recently i've been getting higher glucose levels than usual. My fasting glucose in the morning has been around 5.2-5.8 mmol/l (93.6 mg/dl - 104.4 mg/dl), and it still is. But my glucose levels between meals is getting to about 7.8 mmol/l (140.4 mg/dl) even 4 hours after the meal. Directly after a meal it can go all the way up to 12 mmol/l(216 mg/d)!!! I have never had any issues with blood glucose before.
I eat 2-3 meals a day and i almost never snack. I follow a Perfect Health Diet with potatoes and some parboiled rice.
I have been eating 4 tbsp resistant starch in form of raw potato starch for about a month. The potato starch does not raise my blood glucose at all.
Should i be worried? What could be the cause?
*UPDATE: I checked my blood glucose about 30 minutes after dinner and it was down to 5.9! For dinner i had brown beans and sausage. How could it be lower after the meal than before(it was 7.8)?
asked bySwedishMeatloaf (84)
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on January 29, 2014
at 07:50 PM
Curious if anyone has implemented the ketogenic protocol as specified in the PHD book? It recommends at least 200 calories starchy veggies (50g starchy carbs?), 600 combined protein and carb calories (so at least 100g protein?), and a minimum of 4 Tbsp of MCT oil per day, as well as a few supplements (and of course, other fats and non-starchy vegges ad libitum).
This protocol seems to be in response to the horrible ways doctors have implemented various versions of ketogenic diets in the past which caused complications in their patients.
on January 28, 2014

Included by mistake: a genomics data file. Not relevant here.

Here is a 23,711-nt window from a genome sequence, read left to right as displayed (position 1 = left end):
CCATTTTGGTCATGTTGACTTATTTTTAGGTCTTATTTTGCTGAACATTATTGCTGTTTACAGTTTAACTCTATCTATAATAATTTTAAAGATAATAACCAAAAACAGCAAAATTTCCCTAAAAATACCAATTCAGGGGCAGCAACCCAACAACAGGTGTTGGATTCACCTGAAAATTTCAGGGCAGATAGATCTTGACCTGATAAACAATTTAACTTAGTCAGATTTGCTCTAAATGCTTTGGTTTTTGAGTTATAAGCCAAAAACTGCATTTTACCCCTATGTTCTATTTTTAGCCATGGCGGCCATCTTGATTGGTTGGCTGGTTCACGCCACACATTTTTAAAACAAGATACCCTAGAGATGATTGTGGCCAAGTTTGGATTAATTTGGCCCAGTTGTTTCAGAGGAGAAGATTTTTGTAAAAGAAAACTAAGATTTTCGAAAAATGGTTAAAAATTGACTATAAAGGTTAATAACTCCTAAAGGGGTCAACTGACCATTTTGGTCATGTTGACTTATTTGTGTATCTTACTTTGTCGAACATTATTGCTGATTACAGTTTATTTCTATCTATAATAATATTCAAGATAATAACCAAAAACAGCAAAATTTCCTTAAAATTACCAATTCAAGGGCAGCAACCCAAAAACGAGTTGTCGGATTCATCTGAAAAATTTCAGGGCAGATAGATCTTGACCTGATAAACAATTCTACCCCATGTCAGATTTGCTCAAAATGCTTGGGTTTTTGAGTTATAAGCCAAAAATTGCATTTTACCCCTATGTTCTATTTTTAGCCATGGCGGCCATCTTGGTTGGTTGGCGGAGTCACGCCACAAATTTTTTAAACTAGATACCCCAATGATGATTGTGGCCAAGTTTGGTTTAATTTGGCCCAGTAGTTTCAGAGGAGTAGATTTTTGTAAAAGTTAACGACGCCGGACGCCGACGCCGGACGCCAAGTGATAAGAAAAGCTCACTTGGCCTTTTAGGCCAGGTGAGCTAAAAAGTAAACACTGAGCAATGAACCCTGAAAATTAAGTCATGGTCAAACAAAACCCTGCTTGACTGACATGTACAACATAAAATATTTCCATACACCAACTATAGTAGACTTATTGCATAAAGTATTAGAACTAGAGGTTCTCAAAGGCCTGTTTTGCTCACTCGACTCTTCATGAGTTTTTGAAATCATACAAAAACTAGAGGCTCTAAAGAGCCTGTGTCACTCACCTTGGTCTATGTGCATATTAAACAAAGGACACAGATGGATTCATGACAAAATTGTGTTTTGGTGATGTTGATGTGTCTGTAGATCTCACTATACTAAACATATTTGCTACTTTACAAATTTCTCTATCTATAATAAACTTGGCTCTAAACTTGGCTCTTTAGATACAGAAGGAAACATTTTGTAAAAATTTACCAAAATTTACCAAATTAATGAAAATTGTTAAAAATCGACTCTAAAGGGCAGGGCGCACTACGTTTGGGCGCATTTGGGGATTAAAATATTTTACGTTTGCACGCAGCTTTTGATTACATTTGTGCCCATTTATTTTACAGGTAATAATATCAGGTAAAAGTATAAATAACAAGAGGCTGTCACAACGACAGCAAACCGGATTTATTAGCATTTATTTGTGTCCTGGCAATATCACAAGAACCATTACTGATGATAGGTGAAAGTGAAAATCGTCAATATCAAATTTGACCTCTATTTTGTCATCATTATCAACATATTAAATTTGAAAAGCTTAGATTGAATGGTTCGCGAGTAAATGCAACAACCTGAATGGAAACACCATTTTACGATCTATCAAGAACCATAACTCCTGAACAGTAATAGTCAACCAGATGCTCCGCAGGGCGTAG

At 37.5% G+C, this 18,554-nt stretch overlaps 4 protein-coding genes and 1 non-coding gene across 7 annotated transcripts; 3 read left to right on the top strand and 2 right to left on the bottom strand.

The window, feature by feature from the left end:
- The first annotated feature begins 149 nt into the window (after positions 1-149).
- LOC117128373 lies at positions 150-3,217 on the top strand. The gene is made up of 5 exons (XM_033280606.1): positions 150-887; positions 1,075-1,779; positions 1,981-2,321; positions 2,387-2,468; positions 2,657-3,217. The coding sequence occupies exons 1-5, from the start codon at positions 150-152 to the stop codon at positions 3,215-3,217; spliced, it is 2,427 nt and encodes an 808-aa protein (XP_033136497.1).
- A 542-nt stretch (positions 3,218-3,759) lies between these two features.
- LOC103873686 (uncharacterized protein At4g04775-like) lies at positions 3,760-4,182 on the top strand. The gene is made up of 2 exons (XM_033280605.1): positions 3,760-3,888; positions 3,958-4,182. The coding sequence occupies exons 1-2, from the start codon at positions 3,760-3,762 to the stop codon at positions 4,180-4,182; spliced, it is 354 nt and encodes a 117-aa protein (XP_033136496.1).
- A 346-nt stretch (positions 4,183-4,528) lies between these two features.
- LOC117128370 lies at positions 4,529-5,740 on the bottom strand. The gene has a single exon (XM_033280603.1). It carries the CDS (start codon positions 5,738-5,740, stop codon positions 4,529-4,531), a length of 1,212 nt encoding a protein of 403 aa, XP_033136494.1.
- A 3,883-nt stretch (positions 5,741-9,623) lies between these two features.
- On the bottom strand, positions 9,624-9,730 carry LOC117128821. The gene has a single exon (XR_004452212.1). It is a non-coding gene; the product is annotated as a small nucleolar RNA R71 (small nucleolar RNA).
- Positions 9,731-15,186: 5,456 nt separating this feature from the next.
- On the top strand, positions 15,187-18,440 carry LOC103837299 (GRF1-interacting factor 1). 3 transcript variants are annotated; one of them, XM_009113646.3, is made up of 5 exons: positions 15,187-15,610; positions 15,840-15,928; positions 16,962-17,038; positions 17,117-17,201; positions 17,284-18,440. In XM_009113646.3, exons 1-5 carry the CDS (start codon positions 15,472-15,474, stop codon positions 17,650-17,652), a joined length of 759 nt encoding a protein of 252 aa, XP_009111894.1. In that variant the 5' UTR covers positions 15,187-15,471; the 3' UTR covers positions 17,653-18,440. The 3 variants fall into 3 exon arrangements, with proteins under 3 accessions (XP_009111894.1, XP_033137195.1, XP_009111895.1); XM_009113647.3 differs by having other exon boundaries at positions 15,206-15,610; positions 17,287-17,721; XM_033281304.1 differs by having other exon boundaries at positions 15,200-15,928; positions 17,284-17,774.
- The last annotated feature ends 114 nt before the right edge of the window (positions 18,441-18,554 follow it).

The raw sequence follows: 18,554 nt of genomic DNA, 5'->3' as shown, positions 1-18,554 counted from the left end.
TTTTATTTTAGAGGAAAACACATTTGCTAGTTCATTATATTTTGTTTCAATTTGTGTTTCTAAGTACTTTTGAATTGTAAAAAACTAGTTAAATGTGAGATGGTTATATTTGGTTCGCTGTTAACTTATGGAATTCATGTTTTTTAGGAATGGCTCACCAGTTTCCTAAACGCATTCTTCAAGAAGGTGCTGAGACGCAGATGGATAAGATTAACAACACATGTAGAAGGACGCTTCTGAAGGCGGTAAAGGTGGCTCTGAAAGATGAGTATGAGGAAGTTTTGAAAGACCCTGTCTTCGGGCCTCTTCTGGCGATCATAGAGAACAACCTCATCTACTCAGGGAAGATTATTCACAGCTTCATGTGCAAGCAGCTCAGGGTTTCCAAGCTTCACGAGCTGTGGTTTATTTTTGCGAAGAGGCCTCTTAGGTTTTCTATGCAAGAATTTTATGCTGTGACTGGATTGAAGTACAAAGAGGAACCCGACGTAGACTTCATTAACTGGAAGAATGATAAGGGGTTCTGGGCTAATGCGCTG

at 04:46 PM
That's interesting. Are you possibly consuming too many potatoes and white rice? Also, are you incorporating them into a meal? As far as I know, combining an acid and fat (e.g. potatoes mashed with coconut oil and vinegar), and perhaps other ingredients in with carbohydrates like white rice or potatoes drastically lowers the glycemic index (and thus lowers/blunts blood sugar spikes) and increases absorbability of nutrients.
If you're consistently consuming white rice or potatoes in isolation, and not with meats, vegetables, fats, or acids, that could be a potential problem. Consuming foods together as an array is very important for absorbability. Consistently consuming types of foods in isolation can cause many problems.
You might also consider mixing tbsps of the raw potato starch into your rice/potatoes, if you're taking it in isolation, as it will also likely lower the GI, as well as being healthful to your colonic gut flora.
Also, have you checked that you are, indeed, consuming 50-70%+ of your calories from fat, and 15-30% from protein (which leaves 10-35% for carbs, but not more than.)?
Apart from that and simply consuming too many carbohydrates, I'm not sure. Did you have any signs of metabolic dysregulation before? Do you have any metabolic dysregulation already, such as diabetes? If so, potentially a much lower-carb version of the PHD, or a ketogenic version would be worth looking into.
on January 28, 2014
at 04:30 PM
Its the rice. I hate to break it to you but the "Perfect Health Diet" only works if you have been blessed with a superb metabolism and a huge tolerance to the metabolic damage carbs can cause. Starchy foods like rice and potatoes elevate blood glucose levels very high. Just look at their glycemic index (http://www.health.harvard.edu/newsweek/Glycemic_index_and_glycemic_load_for_100_foods.htm). White rice 89, Baked russet potato 111, Boiled white potato 82. Keep in mind that a cup with pure glucose syrup is 100. So white rice and boiled potatoes are almost as bad as a cup of pure glucose, while a baked potato is even worse that pure glucose.
I understand many people don't wan't to let go of the carbs because they are delicious, I understand this dilemma. I am Cuban born so during most of my life, rice and beans were part of nearly every meal. I eventually noticed the effect this had on my blood glucose and immediately noticed the difference when I dropped the rice. I proceeded to drop many of the other carbs and noticed the difference was even more profound. If you truly like carbs go ahead and eat them, just remember, it is a very dangerous road to walk down, and living with diabetes is a horrible way to live. You will have no one to answer to but yourself, and no "diet guru" is going to give you a shoulder to cry on once you get in trouble for following their advice.